by Oliver Ho

25 Feb 2010

Modesty Blaise beguiles. When we first meet her, in her 1963 debut storyline, “La Machine”, she has already retired from a successful life of crime. Two secret service agents request her help, and as they review their dossier on her, the description arises that she has a ‘hint of Eurasian features’.

With her Breakfast at Tiffany’s hairdo, a Jane Russell figure, and a penchant for ditching her shirt, it would be tempting to dismiss Modesty Blaise as a simple pastiche of early 60s pop culture sex kittens added to a James Bond template.

by Rob Horning

25 Feb 2010

Google, as we know, makes a lot of money by providing “relevant” ads alongside its search results.  As this cheerleading Wired article by Steven Levy details, Google can provide relevance to users because it has devised ways to harvest the data users provide in their various searches and in what they subsequently click on. This makes the search operation a quid pro quo exchange, even though it seems as if we are getting something for free when we use Google.

Singhal notes that the engineers in Building 43 are exploiting another democracy — the hundreds of millions who search on Google. The data people generate when they search — what results they click on, what words they replace in the query when they’re unsatisfied, how their queries match with their physical locations — turns out to be an invaluable resource in discovering new signals and improving the relevance of results. The most direct example of this process is what Google calls personalized search — an opt-in feature that uses someone’s search history and location as signals to determine what kind of results they’ll find useful. (This applies only to those who sign into Google before they search.) But more generally, Google has used its huge mass of collected data to bolster its algorithm with an amazingly deep knowledge base that helps interpret the complex intent of cryptic queries.

The egregious use of the word democracy in this passage gives a hint of how corporations would like people to view this immaterial or affective labor (the production of meanings or emotion) that its consumers perform. When you do work for Google, it’s not work per se, but an expression of your significance as a digital citizen in the great internet super-regime. Your privacy isn’t being invaded; no, instead you are getting to vote your desires automatically and have your voice registered in the way Google molds our common shared reality online. The “amazingly deep” company then can sort out the “cryptic” nonsense that its users type in and tell them what they really wanted to know, as if they weren’t so ignorant and could ask for it intelligibly.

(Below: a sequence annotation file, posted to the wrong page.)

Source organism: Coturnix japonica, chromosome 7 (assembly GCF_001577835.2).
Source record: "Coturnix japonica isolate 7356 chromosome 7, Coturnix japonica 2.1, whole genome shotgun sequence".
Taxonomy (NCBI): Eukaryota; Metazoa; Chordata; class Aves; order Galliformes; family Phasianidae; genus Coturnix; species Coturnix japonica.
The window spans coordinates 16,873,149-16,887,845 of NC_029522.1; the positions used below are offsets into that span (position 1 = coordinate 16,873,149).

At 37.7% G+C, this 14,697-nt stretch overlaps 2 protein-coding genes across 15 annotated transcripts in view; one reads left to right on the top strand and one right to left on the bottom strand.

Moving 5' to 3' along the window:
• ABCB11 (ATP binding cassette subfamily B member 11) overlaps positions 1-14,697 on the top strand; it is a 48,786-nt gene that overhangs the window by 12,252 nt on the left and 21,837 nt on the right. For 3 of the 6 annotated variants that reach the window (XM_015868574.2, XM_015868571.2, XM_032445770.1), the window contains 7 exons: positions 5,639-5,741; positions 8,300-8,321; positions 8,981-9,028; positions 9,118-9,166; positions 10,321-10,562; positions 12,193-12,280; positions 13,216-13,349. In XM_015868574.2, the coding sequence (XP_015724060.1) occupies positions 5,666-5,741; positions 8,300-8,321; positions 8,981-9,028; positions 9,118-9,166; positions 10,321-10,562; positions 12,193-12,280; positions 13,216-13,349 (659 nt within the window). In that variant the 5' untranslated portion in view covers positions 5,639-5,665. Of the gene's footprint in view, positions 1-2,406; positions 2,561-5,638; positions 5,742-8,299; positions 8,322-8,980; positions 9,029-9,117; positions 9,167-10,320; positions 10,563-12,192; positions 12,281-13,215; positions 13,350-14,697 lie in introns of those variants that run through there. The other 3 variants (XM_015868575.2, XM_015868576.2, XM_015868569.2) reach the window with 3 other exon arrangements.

Michael Hardt argues that affective labor, the way we collectively “make” emotions in society, used to occur by and large outside of capitalist production, but the shift to an information and services economy brought it inside. “Just as through the process of modernization all production became industrialized, so too through the process of postmodernization all production tends toward the production of services, toward becoming informationalized…. production has become communicative, affective, de-instrumentalized, and ‘elevated’ to the level of human relations—but of course a level of human relations entirely dominated by and internal to capital.” In other words, the effort we put into making emotional bonds with one another have been co-opted in part by capitalist production, which exploits our human desire to cooperate and like each other and get more done and share things with each other and so on. My sense is that internet platforms have completed that project of cooptation.

The point is that Google and companies like it will increasingly use both promises of convenience and efficiency and celebrations of the democratic joys of open participation to justify privacy invasion and the annexation of the information work users do for their own private purposes. Web 2.0 is an ideological phenomenon more so than a technological one. It’s a matter of persuading us to live publicly so that our lives can become the by-product of the data processing we do in the course of living.